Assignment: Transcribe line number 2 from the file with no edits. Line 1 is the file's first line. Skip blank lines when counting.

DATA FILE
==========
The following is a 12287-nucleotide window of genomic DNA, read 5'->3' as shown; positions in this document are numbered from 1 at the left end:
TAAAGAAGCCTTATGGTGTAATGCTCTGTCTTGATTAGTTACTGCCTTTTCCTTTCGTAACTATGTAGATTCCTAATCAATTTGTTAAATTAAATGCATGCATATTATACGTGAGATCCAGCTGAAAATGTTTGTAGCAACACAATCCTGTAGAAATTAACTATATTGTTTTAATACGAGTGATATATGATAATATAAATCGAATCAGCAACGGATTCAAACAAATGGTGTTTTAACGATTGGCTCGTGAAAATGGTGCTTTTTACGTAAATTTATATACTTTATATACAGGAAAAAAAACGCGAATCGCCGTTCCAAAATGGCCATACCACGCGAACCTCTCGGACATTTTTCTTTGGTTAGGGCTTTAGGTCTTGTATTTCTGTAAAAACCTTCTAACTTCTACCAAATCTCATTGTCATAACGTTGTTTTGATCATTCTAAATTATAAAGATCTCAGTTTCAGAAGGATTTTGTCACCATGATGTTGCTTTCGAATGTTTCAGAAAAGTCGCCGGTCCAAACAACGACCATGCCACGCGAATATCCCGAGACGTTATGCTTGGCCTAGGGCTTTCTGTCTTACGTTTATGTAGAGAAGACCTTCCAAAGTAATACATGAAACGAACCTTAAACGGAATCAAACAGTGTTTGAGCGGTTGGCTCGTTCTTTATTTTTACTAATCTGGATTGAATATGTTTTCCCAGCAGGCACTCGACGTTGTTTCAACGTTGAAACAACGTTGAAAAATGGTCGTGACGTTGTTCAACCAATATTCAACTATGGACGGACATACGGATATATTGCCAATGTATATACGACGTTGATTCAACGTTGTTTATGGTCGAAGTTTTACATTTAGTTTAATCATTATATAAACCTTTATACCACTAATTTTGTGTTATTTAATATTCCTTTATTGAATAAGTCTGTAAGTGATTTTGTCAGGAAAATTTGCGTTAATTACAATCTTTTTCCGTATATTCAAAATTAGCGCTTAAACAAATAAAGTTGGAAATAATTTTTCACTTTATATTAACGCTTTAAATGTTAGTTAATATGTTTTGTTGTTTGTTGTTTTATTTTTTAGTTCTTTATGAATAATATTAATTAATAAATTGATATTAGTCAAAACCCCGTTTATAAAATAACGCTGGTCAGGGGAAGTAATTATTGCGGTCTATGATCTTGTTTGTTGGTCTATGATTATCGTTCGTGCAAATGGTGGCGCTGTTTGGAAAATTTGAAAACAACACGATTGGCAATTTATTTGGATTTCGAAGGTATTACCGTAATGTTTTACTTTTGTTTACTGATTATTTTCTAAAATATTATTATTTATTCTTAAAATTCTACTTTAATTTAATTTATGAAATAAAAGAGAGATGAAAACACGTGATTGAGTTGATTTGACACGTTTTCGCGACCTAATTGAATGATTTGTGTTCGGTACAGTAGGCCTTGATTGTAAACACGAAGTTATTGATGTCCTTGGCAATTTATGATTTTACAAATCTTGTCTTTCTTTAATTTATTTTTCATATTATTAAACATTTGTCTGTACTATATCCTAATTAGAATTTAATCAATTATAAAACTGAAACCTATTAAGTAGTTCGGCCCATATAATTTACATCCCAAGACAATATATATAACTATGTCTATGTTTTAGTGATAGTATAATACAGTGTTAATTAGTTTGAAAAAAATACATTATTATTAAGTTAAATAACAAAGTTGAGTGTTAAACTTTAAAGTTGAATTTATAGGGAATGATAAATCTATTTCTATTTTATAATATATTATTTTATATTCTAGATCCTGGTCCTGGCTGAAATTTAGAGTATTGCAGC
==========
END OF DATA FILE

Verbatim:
TAAAGAAGCCTTATGGTGTAATGCTCTGTCTTGATTAGTTACTGCCTTTTCCTTTCGTAACTATGTAGATTCCTAATCAATTTGTTAAATTAAATGCATGCATATTATACGTGAGATCCAGCTGAAAATGTTTGTAGCAACACAATCCTGTAGAAATTAACTATATTGTTTTAATACGAGTGATATATGATAATATAAATCGAATCAGCAACGGATTCAAACAAATGGTGTTTTAACGATTGGCTCGTGAAAATGGTGCTTTTTACGTAAATTTATATACTTTATATACAGGAAAAAAAACGCGAATCGCCGTTCCAAAATGGCCATACCACGCGAACCTCTCGGACATTTTTCTTTGGTTAGGGCTTTAGGTCTTGTATTTCTGTAAAAACCTTCTAACTTCTACCAAATCTCATTGTCATAACGTTGTTTTGATCATTCTAAATTATAAAGATCTCAGTTTCAGAAGGATTTTGTCACCATGATGTTGCTTTCGAATGTTTCAGAAAAGTCGCCGGTCCAAACAACGACCATGCCACGCGAATATCCCGAGACGTTATGCTTGGCCTAGGGCTTTCTGTCTTACGTTTATGTAGAGAAGACCTTCCAAAGTAATACATGAAACGAACCTTAAACGGAATCAAACAGTGTTTGAGCGGTTGGCTCGTTCTTTATTTTTACTAATCTGGATTGAATATGTTTTCCCAGCAGGCACTCGACGTTGTTTCAACGTTGAAACAACGTTGAAAAATGGTCGTGACGTTGTTCAACCAATATTCAACTATGGACGGACATACGGATATATTGCCAATGTATATACGACGTTGATTCAACGTTGTTTATGGTCGAAGTTTTACATTTAGTTTAATCATTATATAAACCTTTATACCACTAATTTTGTGTTATTTAATATTCCTTTATTGAATAAGTCTGTAAGTGATTTTGTCAGGAAAATTTGCGTTAATTACAATCTTTTTCCGTATATTCAAAATTAGCGCTTAAACAAATAAAGTTGGAAATAATTTTTCACTTTATATTAACGCTTTAAATGTTAGTTAATATGTTTTGTTGTTTGTTGTTTTATTTTTTAGTTCTTTATGAATAATATTAATTAATAAATTGATATTAGTCAAAACCCCGTTTATAAAATAACGCTGGTCAGGGGAAGTAATTATTGCGGTCTATGATCTTGTTTGTTGGTCTATGATTATCGTTCGTGCAAATGGTGGCGCTGTTTGGAAAATTTGAAAACAACACGATTGGCAATTTATTTGGATTTCGAAGGTATTACCGTAATGTTTTACTTTTGTTTACTGATTATTTTCTAAAATATTATTATTTATTCTTAAAATTCTACTTTAATTTAATTTATGAAATAAAAGAGAGATGAAAACACGTGATTGAGTTGATTTGACACGTTTTCGCGACCTAATTGAATGATTTGTGTTCGGTACAGTAGGCCTTGATTGTAAACACGAAGTTATTGATGTCCTTGGCAATTTATGATTTTACAAATCTTGTCTTTCTTTAATTTATTTTTCATATTATTAAACATTTGTCTGTACTATATCCTAATTAGAATTTAATCAATTATAAAACTGAAACCTATTAAGTAGTTCGGCCCATATAATTTACATCCCAAGACAATATATATAACTATGTCTATGTTTTAGTGATAGTATAATACAGTGTTAATTAGTTTGAAAAAAATACATTATTATTAAGTTAAATAACAAAGTTGAGTGTTAAACTTTAAAGTTGAATTTATAGGGAATGATAAATCTATTTCTATTTTATAATATATTATTTTATATTCTAGATCCTGGTCCTGGCTGAAATTTAGAGTATTGCAGC